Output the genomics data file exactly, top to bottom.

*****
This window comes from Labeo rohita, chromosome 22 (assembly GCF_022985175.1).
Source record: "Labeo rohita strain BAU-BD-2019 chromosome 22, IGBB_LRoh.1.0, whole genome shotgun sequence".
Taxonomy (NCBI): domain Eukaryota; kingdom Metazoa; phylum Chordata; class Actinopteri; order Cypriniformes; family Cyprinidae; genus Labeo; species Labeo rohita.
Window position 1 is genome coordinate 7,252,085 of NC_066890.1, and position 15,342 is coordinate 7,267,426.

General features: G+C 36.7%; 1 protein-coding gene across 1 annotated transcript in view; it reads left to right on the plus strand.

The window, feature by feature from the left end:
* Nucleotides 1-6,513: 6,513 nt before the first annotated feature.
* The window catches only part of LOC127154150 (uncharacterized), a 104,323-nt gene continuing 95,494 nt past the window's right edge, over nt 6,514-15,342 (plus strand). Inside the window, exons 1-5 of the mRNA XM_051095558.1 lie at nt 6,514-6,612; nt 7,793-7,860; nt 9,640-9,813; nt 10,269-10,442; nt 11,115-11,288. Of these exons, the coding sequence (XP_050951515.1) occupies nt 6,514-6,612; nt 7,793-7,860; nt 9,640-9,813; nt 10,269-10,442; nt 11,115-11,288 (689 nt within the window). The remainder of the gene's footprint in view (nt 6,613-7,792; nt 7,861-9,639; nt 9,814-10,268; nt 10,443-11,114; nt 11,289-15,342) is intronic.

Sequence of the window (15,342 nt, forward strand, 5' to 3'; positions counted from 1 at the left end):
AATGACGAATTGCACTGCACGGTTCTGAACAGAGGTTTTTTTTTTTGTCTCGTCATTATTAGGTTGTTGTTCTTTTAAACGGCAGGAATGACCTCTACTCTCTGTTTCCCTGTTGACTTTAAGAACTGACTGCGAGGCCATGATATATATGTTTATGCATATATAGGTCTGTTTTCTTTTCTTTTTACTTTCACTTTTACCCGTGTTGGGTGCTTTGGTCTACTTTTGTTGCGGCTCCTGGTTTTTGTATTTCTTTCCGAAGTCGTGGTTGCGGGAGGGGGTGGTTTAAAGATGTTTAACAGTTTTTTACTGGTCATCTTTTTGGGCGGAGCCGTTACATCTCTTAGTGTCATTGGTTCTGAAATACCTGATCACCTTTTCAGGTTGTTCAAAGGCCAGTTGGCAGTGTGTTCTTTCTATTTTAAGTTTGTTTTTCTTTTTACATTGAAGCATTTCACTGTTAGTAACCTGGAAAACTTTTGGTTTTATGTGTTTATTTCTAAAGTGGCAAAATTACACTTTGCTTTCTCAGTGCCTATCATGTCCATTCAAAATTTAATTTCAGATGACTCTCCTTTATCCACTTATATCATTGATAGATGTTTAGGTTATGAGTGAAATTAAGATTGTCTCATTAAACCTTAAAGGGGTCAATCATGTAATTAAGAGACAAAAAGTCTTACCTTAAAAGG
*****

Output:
This window comes from Labeo rohita, chromosome 22 (assembly GCF_022985175.1).
Source record: "Labeo rohita strain BAU-BD-2019 chromosome 22, IGBB_LRoh.1.0, whole genome shotgun sequence".
Taxonomy (NCBI): domain Eukaryota; kingdom Metazoa; phylum Chordata; class Actinopteri; order Cypriniformes; family Cyprinidae; genus Labeo; species Labeo rohita.
Window position 1 is genome coordinate 7,252,085 of NC_066890.1, and position 15,342 is coordinate 7,267,426.

General features: G+C 36.7%; 1 protein-coding gene across 1 annotated transcript in view; it reads left to right on the plus strand.

The window, feature by feature from the left end:
* Nucleotides 1-6,513: 6,513 nt before the first annotated feature.
* The window catches only part of LOC127154150 (uncharacterized), a 104,323-nt gene continuing 95,494 nt past the window's right edge, over nt 6,514-15,342 (plus strand). Inside the window, exons 1-5 of the mRNA XM_051095558.1 lie at nt 6,514-6,612; nt 7,793-7,860; nt 9,640-9,813; nt 10,269-10,442; nt 11,115-11,288. Of these exons, the coding sequence (XP_050951515.1) occupies nt 6,514-6,612; nt 7,793-7,860; nt 9,640-9,813; nt 10,269-10,442; nt 11,115-11,288 (689 nt within the window). The remainder of the gene's footprint in view (nt 6,613-7,792; nt 7,861-9,639; nt 9,814-10,268; nt 10,443-11,114; nt 11,289-15,342) is intronic.

Sequence of the window (15,342 nt, forward strand, 5' to 3'; positions counted from 1 at the left end):
AATGACGAATTGCACTGCACGGTTCTGAACAGAGGTTTTTTTTTTTGTCTCGTCATTATTAGGTTGTTGTTCTTTTAAACGGCAGGAATGACCTCTACTCTCTGTTTCCCTGTTGACTTTAAGAACTGACTGCGAGGCCATGATATATATGTTTATGCATATATAGGTCTGTTTTCTTTTCTTTTTACTTTCACTTTTACCCGTGTTGGGTGCTTTGGTCTACTTTTGTTGCGGCTCCTGGTTTTTGTATTTCTTTCCGAAGTCGTGGTTGCGGGAGGGGGTGGTTTAAAGATGTTTAACAGTTTTTTACTGGTCATCTTTTTGGGCGGAGCCGTTACATCTCTTAGTGTCATTGGTTCTGAAATACCTGATCACCTTTTCAGGTTGTTCAAAGGCCAGTTGGCAGTGTGTTCTTTCTATTTTAAGTTTGTTTTTCTTTTTACATTGAAGCATTTCACTGTTAGTAACCTGGAAAACTTTTGGTTTTATGTGTTTATTTCTAAAGTGGCAAAATTACACTTTGCTTTCTCAGTGCCTATCATGTCCATTCAAAATTTAATTTCAGATGACTCTCCTTTATCCACTTATATCATTGATAGATGTTTAGGTTATGAGTGAAATTAAGATTGTCTCATTAAACCTTAAAGGGGTCAATCATGTAATTAAGAGACAAAAAGTCTTACCTTAAAAGG